If budget allows, you could also consider two assembled upper receivers, each with a different intended purpose (e.g. one 16″ barreled upper with a railed hand guard and a light for home defense, and another upper with a long match barrel and free-float hand guard for varmint or target use).
To expand on my knowledge base, I contacted a local builder with an unerringly superb reputation to ask him what advice he’d give to a person who’s building an AR-15 for the first time. Jeff Furlong of Furlong’s Custom Creations in Raymond, Maine is extremely knowledgeable and very easy to speak to when it comes to AR-15 builds, as well as any other number of firearms customizations. When I was looking for a new barrel for an old Colt AR-15A2 HBAR, Jeff sourced the parts I needed and did a stellar job truing and building the new upper assembly, so I trust his advice and experience implicitly. Here’s what he had to say to a few questions I asked him.
WOS: What should a new builder do before building an AR-15 for the first time?
Jeff: “The number one priority for any builder, first timer or seasoned professional, is be able to decide what the AR will be used for. To me it makes a big difference in the end product to know exactly what the intended use will be. Range blasters, home/self defense, match/target, or hunting. This information is vital in making sure you build it with the correct components.
Once you have determined that, get some education. YouTube tends to be the popular way to go, but there are often mixed results. Tap your local resources, ask questions, do research and learn as much as you can about what you’re going to be doing, and what tools and fixtures you will need.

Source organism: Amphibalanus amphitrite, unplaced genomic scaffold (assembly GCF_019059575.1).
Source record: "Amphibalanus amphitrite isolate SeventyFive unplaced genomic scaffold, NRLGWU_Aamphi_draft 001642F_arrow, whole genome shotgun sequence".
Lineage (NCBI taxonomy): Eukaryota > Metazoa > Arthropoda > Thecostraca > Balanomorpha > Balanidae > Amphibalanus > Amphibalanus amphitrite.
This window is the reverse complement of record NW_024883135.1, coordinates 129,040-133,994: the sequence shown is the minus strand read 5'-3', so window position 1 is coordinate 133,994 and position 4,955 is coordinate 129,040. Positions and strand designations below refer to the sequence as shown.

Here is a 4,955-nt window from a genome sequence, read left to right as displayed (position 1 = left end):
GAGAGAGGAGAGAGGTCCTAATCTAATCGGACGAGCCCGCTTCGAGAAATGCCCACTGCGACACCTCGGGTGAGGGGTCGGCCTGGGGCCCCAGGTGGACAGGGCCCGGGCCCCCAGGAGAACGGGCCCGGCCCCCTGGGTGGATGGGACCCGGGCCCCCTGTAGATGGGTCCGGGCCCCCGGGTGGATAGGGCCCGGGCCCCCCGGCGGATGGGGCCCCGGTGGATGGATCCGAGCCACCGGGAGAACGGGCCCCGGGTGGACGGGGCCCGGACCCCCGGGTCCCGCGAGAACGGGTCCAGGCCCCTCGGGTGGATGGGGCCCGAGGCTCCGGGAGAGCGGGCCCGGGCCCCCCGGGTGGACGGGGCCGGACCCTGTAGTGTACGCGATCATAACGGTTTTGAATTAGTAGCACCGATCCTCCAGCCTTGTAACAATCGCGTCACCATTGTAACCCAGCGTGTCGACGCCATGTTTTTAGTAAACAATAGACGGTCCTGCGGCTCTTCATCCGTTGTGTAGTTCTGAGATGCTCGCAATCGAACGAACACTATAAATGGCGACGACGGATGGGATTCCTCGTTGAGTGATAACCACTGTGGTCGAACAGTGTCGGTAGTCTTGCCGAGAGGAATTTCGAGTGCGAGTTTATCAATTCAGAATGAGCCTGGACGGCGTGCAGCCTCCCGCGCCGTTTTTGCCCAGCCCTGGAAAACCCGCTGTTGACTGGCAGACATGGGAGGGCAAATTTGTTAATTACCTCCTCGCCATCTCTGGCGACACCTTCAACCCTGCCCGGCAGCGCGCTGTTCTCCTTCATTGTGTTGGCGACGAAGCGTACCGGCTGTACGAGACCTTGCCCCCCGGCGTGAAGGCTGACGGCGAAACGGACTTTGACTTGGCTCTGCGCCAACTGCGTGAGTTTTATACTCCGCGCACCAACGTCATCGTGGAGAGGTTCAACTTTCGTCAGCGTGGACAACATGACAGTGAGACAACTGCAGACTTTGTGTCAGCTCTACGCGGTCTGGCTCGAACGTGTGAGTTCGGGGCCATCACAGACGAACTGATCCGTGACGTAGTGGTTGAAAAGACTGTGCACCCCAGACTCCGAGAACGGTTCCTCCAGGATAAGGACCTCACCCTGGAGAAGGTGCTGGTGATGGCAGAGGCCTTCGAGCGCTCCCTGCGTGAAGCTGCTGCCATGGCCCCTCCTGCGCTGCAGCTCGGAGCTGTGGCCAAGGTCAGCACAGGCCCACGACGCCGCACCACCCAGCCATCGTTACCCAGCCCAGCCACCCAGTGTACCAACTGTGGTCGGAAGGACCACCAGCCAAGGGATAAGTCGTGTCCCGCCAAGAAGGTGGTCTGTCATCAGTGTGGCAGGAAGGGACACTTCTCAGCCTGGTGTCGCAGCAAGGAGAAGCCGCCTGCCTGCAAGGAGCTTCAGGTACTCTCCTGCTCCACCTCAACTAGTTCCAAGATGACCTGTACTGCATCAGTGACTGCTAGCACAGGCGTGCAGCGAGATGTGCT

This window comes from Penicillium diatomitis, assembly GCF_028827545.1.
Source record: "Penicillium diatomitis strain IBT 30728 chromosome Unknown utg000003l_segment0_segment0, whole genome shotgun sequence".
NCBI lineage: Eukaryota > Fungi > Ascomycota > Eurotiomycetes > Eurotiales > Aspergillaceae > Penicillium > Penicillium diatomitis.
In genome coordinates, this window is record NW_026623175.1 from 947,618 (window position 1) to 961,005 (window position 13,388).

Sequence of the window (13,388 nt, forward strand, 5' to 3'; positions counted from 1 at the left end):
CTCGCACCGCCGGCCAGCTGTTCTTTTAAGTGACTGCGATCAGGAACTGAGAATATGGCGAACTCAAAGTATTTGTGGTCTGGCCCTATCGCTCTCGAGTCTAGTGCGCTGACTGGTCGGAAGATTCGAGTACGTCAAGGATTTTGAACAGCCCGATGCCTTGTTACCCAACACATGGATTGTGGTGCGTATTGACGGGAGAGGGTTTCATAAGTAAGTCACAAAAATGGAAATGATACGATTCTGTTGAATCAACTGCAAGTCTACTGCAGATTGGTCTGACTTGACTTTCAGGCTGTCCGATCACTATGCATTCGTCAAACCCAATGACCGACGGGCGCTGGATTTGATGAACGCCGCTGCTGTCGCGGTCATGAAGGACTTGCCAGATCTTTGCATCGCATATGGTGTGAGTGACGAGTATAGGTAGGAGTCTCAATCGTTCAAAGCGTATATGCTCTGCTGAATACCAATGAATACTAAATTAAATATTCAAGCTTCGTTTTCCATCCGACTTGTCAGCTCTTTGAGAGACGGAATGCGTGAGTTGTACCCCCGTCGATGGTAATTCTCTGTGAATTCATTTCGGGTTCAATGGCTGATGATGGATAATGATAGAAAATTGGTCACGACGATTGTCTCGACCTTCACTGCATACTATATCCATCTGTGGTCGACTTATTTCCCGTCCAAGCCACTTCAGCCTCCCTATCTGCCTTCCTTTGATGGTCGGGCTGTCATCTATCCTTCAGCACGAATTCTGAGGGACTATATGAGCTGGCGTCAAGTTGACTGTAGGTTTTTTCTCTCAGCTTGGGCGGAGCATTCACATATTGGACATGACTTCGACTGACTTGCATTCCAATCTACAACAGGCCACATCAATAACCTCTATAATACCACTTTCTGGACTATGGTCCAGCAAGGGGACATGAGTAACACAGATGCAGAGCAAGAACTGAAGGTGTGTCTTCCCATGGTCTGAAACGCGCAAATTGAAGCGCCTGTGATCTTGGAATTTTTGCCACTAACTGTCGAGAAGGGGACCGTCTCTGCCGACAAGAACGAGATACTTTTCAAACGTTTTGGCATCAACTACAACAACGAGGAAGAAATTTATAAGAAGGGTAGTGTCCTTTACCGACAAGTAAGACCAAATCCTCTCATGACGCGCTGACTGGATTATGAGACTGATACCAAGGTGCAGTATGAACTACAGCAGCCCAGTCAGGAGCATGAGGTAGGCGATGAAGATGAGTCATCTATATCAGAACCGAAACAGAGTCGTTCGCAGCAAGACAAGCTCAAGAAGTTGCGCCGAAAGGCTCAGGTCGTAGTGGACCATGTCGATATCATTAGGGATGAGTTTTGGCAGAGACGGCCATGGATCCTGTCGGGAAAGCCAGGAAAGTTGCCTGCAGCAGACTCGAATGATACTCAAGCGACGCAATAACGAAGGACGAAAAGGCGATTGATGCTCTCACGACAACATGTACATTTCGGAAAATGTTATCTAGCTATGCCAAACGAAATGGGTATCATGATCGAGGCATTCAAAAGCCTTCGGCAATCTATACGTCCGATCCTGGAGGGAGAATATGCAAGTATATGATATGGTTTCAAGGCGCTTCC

WOS: What are the most common mistakes you see on new AR builds?
Jeff: “Common mistakes I see in my shop are: Loose gas blocks, loose/over torqued barrel nuts, loose castle nuts, loose/stripped grip screws, mashed detent springs, missing detents, wrong parts combinations (gas tube length, buffer weight, BCG (Bolt Carrier Group) weight/configuration, barrel length, wrong barrel twist rate for application)”
WOS: Any other tips or advice for the first build?
Jeff: “Set a solid end goal for the project. Build what YOU want, not what your buddies or the forum tell you. Build towards that goal. If you want a sub-MOA match rifle, don’t let some one talk you into doing a 10.5” pistol build; in the end, you will probably not be satisfied.
Don’t let cost steer your build. I know that sounds like a great sales pitch, however there is some reasoning behind that. AR parts are cheap in the grand scheme of hobbies. Some are over priced, and some are too cheaply made to be a bargain. That is where the homework comes in. ‘Budget’ builds – just to “try out” an AR-15 build – usually end up on the used rack at some giant box stores gun department, and at a significant loss. Do it right, do it once, and be really happy with your end result.”
Wrapping it up
I know you’re excited to jump head-first into building your first example of America’s rifle, but be sure to take the time to do your research. The inexpensive online kit deals may seem tempting, but in the long run you’ll be happier with the end product if you do your homework ahead of time and make sure you’re building an AR-15 for your intended purpose with the best parts you can afford. Good luck, don’t be afraid to ask questions, and happy building!